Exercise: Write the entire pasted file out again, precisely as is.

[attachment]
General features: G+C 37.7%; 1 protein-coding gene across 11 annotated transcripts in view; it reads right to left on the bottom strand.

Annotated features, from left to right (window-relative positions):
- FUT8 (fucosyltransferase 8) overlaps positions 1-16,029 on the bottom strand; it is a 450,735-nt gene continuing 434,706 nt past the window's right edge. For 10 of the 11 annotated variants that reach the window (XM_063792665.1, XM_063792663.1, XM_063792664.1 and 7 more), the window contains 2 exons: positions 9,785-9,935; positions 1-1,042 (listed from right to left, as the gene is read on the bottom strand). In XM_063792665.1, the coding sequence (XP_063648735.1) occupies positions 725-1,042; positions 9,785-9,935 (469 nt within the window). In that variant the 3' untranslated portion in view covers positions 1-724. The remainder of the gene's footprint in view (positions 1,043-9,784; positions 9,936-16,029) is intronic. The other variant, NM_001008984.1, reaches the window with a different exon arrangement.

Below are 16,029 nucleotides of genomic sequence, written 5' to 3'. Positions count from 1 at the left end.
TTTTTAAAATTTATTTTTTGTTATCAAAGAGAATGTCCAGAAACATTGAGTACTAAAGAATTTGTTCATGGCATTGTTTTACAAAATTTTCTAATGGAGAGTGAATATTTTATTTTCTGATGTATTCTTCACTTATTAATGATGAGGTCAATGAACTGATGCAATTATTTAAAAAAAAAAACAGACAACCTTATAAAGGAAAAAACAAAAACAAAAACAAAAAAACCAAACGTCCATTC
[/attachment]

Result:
General features: G+C 37.7%; 1 protein-coding gene across 11 annotated transcripts in view; it reads right to left on the bottom strand.

Annotated features, from left to right (window-relative positions):
- FUT8 (fucosyltransferase 8) overlaps positions 1-16,029 on the bottom strand; it is a 450,735-nt gene continuing 434,706 nt past the window's right edge. For 10 of the 11 annotated variants that reach the window (XM_063792665.1, XM_063792663.1, XM_063792664.1 and 7 more), the window contains 2 exons: positions 9,785-9,935; positions 1-1,042 (listed from right to left, as the gene is read on the bottom strand). In XM_063792665.1, the coding sequence (XP_063648735.1) occupies positions 725-1,042; positions 9,785-9,935 (469 nt within the window). In that variant the 3' untranslated portion in view covers positions 1-724. The remainder of the gene's footprint in view (positions 1,043-9,784; positions 9,936-16,029) is intronic. The other variant, NM_001008984.1, reaches the window with a different exon arrangement.

Below are 16,029 nucleotides of genomic sequence, written 5' to 3'. Positions count from 1 at the left end.
TTTTTAAAATTTATTTTTTGTTATCAAAGAGAATGTCCAGAAACATTGAGTACTAAAGAATTTGTTCATGGCATTGTTTTACAAAATTTTCTAATGGAGAGTGAATATTTTATTTTCTGATGTATTCTTCACTTATTAATGATGAGGTCAATGAACTGATGCAATTATTTAAAAAAAAAAACAGACAACCTTATAAAGGAAAAAACAAAAACAAAAACAAAAAAACCAAACGTCCATTC